All children from time to time will cling, shout, throw, resist, complain, argue and do not listen to their parents or teachers. Though they are normal, they can be upsetting to everyone around. They become problematic when they increase in severity, intensity and duration that is typical for the age of the child.

Usually they starts at around 1.5 years age and stay till 4 years of age.


1.They get angry if they do not get what they want.
2.They want to control their lives.
3.They have not learnt effective skills to get what they want.
4.They learned from parents who show temper outbursts.



1. Praise the child for his/her good behavior

Give extra attention whenever child behaves well. Give him a hug and praise him. For example – when a child has put his shoes in place, instead of ignoring it, acknowledge it and praise him saying “Wow, that’s like a good boy. You put your shoes in the correct place. Wonderful!”

2. Encourage the child to use words.

For example – If he wants something, tell him to use words like ‘i want food/ i want this toy’ instead of screaming.

3. Also see whether they are eating and sleeping well.

4. Identify triggers –

For example, Are they hungry or tired? Sometimes even when the parent is busy, a child can throw temper tantrum to gain attention. After a long day of work, instead of directly going to make dinner, the parent can go give the child a hug and spend some quality time.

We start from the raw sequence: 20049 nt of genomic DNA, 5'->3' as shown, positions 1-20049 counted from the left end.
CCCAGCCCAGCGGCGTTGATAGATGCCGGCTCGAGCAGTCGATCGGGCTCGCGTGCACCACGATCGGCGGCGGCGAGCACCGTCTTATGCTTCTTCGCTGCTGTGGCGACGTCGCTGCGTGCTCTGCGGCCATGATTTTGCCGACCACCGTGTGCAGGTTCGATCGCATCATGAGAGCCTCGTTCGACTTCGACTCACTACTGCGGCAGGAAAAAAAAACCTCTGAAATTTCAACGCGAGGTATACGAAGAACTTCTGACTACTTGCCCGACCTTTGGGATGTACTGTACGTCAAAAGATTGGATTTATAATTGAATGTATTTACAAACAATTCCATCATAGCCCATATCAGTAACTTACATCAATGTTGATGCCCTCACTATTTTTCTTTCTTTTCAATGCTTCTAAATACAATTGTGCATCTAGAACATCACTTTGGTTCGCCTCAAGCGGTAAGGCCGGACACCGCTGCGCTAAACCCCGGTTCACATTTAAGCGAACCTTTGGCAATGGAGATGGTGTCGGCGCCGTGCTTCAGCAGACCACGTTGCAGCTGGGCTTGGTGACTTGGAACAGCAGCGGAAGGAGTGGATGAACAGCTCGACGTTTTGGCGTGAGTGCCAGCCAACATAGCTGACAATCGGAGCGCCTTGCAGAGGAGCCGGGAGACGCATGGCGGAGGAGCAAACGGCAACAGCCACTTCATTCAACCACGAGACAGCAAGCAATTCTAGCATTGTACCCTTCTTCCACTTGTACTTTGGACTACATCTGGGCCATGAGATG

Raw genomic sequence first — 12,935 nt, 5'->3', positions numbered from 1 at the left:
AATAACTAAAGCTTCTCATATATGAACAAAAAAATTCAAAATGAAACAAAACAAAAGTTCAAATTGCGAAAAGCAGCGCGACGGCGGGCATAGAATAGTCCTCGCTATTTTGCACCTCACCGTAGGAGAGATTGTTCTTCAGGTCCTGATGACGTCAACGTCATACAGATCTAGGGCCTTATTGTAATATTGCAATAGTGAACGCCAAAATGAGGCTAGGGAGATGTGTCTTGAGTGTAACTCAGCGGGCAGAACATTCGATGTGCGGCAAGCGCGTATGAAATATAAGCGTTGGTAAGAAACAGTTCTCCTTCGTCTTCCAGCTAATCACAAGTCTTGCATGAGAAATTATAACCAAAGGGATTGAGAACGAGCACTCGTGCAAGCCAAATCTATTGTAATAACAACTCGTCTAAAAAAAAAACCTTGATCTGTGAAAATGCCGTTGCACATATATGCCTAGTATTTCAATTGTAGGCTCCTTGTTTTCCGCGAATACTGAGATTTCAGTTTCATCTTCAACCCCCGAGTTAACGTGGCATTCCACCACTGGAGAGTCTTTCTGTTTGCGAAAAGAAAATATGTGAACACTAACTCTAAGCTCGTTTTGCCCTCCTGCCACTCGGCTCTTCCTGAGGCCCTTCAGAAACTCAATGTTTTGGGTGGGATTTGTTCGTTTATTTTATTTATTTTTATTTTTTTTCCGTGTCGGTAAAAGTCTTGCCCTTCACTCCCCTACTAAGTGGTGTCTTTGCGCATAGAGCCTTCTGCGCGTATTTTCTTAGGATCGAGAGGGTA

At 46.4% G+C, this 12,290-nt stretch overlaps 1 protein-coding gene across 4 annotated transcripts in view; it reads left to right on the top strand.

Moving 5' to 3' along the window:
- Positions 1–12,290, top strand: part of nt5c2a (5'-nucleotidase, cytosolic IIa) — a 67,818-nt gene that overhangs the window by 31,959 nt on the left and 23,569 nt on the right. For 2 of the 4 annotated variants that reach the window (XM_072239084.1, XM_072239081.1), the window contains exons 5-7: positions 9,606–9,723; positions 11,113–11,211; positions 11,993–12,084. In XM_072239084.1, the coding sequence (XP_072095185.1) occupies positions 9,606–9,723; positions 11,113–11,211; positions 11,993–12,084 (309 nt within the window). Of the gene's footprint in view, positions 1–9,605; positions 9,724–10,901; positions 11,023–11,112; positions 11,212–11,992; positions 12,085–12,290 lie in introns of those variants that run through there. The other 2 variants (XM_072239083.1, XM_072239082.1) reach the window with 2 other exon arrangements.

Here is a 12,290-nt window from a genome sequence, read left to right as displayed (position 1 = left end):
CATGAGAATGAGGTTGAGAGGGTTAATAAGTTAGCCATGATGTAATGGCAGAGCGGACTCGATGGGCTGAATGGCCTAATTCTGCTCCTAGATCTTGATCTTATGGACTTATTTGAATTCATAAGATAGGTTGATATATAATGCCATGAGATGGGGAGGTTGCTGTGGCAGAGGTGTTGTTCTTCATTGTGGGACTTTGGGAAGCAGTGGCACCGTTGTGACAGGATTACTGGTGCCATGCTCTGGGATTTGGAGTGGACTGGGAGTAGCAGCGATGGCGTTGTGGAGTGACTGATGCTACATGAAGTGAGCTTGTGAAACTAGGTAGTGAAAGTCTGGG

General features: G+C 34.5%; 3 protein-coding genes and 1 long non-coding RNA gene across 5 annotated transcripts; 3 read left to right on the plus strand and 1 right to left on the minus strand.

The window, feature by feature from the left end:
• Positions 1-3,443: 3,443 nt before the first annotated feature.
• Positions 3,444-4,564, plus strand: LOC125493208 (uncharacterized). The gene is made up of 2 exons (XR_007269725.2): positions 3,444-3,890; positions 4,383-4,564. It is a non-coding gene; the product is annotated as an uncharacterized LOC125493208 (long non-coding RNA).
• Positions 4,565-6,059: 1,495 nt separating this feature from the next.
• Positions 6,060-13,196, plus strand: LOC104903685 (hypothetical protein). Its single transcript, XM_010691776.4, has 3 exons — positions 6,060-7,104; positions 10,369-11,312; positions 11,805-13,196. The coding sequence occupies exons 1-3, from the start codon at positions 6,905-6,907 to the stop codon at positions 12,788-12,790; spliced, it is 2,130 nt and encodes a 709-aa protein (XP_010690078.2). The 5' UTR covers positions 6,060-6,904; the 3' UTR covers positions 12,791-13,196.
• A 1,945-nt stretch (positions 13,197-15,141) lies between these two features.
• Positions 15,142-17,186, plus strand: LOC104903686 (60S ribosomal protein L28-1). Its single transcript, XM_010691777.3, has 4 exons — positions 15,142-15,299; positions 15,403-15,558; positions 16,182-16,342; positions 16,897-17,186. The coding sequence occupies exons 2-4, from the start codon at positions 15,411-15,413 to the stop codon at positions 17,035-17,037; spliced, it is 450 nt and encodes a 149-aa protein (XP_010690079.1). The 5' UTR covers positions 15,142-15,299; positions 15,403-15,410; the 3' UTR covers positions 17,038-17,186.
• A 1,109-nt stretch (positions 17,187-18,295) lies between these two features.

5. Give signals before ending an activity

For example – say “You have 5 more minutes before I switch off the TV” instead of switching it off suddenly.



1. Remain calm and do not argue with the child – Before managing your child’s behavior you must manage your behavior (sometimes children learn from parents who show anger outbursts and learn to shout and scream). Shouting at the child will worsen the child’s behavior.

2. Think before acting and count till 10 if you are frustrated – and then think about the source of child’s frustration.

3. Come down to the child’s eye level – and say ‘you are starting to become hyper, calm down’

4. Distract the child – by asking them to focus on something else. For example say “let’s read a book or let’s go for a walk”

5. Ignore the tantrum – if it is to draw your attention. After the child becomes calm, show him attention.

6. Hold the child who is out of control – and who can harm him/herself. Tell the child that you will let him or her go only when he or she calms down. Reassure the child that everything will be alright.

7. Hug your child who is crying – and say that you love them but the behavior should change. Reassurance and hugging will always be comforting to the child.

8. Talk to the child after the child has calmed down – Talk to the child about his or her frustration.

Try to teach the child how to interact with a friend or sibling or parent and ask for what he or she wants.
Tell them how to express his or her feelings with words and recognise the feelings of others also without hitting and shouting.
Tell them the better ways to get things that they want.
Tell them that we all have anger within and also tell them how to appropriately express it.

9. Never give in to a tantrum – If you give in once the child will get used to it and his tantrums will increase more.

10. Do not let the tantrum interfere with your relationship – with your child.

Consult a professional if the tantrums are increasing even after 3.5 years of age or if there is self injurious behavior, depression, injuring others, low self esteem etc.


[Telugu] Temper Tantrums in Children

Dr Jyothirmayi is a Psychiatrist

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